Thus, it can be concluded that the minimum number of coordinates required to define the motion of a body completely determines the dimension of its motion.

## Solved Examples

### An object is launched at a velocity of 40 m/s in a direction making an angle of 50° upward with the horizontal.

Q1. What is the maximum height reached by the object?

Q2. What is the object’s total flight time (between launch and touching the ground)?

Q3. What is the object’s horizontal range (maximum x above ground)?

Solution:

The velocity components Vx and Vy are given by the formula:

In the given problem,

$$\begin{array}{l}V_{0} = 40m/s\end{array}$$
? = 50° and g is 9.8 m/s2

The component y gives the height of the projectile, and it reaches its maximum value when the component Vy is equal to zero. That is when the projectile changes from moving upward to moving downward.

Substituting and solving for t, we get

$$\begin{array}{l}t=\frac{V_{0}\sin(?)}{g} = \frac{40\sin (50^{\circ})}{9.8}=3.12\,seconds\end{array}$$

To find the maximum height, substitute t in the equation y, and we get

$$\begin{array}{l}y=\frac{V_0\sin ?}{3.12}-\frac{1}{2}(9.8)(3.12^2)\end{array}$$

Solving, we get

$$\begin{array}{l}y=\frac{40\sin50^{\circ}}{3.12}-\frac{1}{2}(9.8)(3.12^2)=47.9\,meters\end{array}$$

The maximum height reached by the object is 47.9 metres.

The time of flight is the interval between when the projectile is launched (t1) and when the projectile touches the ground (t2).

Hence,

$$\begin{array}{l}V_0\sin(?)t-\frac{1}{2}gt^2\end{array}$$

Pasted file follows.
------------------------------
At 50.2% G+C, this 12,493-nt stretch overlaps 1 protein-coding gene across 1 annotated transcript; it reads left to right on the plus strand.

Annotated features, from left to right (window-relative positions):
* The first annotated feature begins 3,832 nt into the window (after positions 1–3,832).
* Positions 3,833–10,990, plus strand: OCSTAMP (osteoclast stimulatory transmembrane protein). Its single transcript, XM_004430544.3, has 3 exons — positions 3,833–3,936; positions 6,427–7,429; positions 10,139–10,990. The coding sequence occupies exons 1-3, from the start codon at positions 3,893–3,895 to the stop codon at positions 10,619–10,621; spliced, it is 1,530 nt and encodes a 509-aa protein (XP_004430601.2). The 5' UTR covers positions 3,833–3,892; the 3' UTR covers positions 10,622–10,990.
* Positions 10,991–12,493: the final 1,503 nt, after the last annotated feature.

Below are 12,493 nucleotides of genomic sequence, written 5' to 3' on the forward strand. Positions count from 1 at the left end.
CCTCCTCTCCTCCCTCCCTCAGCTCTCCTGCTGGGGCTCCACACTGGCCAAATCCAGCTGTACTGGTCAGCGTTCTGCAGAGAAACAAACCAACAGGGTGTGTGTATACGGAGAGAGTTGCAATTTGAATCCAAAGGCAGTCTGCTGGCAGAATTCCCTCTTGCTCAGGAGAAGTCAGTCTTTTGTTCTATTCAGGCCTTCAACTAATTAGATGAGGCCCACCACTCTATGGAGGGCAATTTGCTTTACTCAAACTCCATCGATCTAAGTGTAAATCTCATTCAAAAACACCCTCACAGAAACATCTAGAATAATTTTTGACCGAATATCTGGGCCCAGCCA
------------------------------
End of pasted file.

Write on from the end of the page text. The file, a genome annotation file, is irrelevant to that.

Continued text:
Solve for t

$$\begin{array}{l}t(V_0\sin(?)-(\frac{1}{2}gt)=0\end{array}$$

Solving, we get two solutions as follows:

$$\begin{array}{l}t=t_1=0\end{array}$$
and
$$\begin{array}{l}t=t_2=2V_0sin(?)/g\end{array}$$

Time of flight can be calculated as follows:

$$\begin{array}{l}Time\,of\,Flight=2(20)\sin (?)/g=6.25\,seconds\end{array}$$

Horizontal Range is the horizontal distance given by x at t = t2.

$$\begin{array}{l}Range=x(t_2)=(V_0\cos(?)V_0\sin (?))/g=(V_0)^2\sin(2?)/g=40^2\sin(2(50^{\circ}))/9.8=6.25\,meters\end{array}$$

Suggested Videos for Projectile Motion

## Frequently Asked Questions – FAQs

Q1

### What is a projectile?

A projectile is any object thrown into space upon which the only acting force is gravity.
Q2

### What is a trajectory?

The curved path through which the projectile travels is known as a trajectory.
Q3

### Define time of flight.

Time of flight is the measurement of the time taken by an object, particle or wave to travel a distance through a medium.
Q4

### Give the time of flight formula?

$$\begin{array}{l}Total\,time\,of\,flight = \frac{2usin\Theta}{g}\end{array}$$
Q5

### State true or false: the minimum number of coordinates required to completely define the motion of a body determines the dimension of its motion.

True.

Hope you learned projectile motion, time of flight formula, horizontal range, maximum height, and the equation of trajectory. Stay tuned with BYJU’S to learn more about projectile motion and its applications.